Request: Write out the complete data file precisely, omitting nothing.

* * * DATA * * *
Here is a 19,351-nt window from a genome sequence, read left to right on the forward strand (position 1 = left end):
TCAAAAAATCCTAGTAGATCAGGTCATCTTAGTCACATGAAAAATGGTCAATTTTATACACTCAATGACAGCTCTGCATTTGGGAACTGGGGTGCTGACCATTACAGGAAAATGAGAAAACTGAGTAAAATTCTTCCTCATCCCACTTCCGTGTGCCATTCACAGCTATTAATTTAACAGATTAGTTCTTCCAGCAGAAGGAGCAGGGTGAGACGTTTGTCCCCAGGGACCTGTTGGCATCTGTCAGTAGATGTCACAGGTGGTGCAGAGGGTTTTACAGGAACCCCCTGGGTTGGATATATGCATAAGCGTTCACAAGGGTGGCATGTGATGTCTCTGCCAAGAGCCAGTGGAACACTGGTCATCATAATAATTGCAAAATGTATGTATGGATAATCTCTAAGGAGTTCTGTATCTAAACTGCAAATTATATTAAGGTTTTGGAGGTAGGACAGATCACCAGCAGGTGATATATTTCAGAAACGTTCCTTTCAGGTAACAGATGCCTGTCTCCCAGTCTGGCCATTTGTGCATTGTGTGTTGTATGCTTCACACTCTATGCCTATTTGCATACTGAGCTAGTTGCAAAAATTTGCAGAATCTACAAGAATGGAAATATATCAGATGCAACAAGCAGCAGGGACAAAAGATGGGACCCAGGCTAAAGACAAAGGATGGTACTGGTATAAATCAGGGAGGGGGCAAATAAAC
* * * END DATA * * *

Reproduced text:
Here is a 19,351-nt window from a genome sequence, read left to right on the forward strand (position 1 = left end):
TCAAAAAATCCTAGTAGATCAGGTCATCTTAGTCACATGAAAAATGGTCAATTTTATACACTCAATGACAGCTCTGCATTTGGGAACTGGGGTGCTGACCATTACAGGAAAATGAGAAAACTGAGTAAAATTCTTCCTCATCCCACTTCCGTGTGCCATTCACAGCTATTAATTTAACAGATTAGTTCTTCCAGCAGAAGGAGCAGGGTGAGACGTTTGTCCCCAGGGACCTGTTGGCATCTGTCAGTAGATGTCACAGGTGGTGCAGAGGGTTTTACAGGAACCCCCTGGGTTGGATATATGCATAAGCGTTCACAAGGGTGGCATGTGATGTCTCTGCCAAGAGCCAGTGGAACACTGGTCATCATAATAATTGCAAAATGTATGTATGGATAATCTCTAAGGAGTTCTGTATCTAAACTGCAAATTATATTAAGGTTTTGGAGGTAGGACAGATCACCAGCAGGTGATATATTTCAGAAACGTTCCTTTCAGGTAACAGATGCCTGTCTCCCAGTCTGGCCATTTGTGCATTGTGTGTTGTATGCTTCACACTCTATGCCTATTTGCATACTGAGCTAGTTGCAAAAATTTGCAGAATCTACAAGAATGGAAATATATCAGATGCAACAAGCAGCAGGGACAAAAGATGGGACCCAGGCTAAAGACAAAGGATGGTACTGGTATAAATCAGGGAGGGGGCAAATAAAC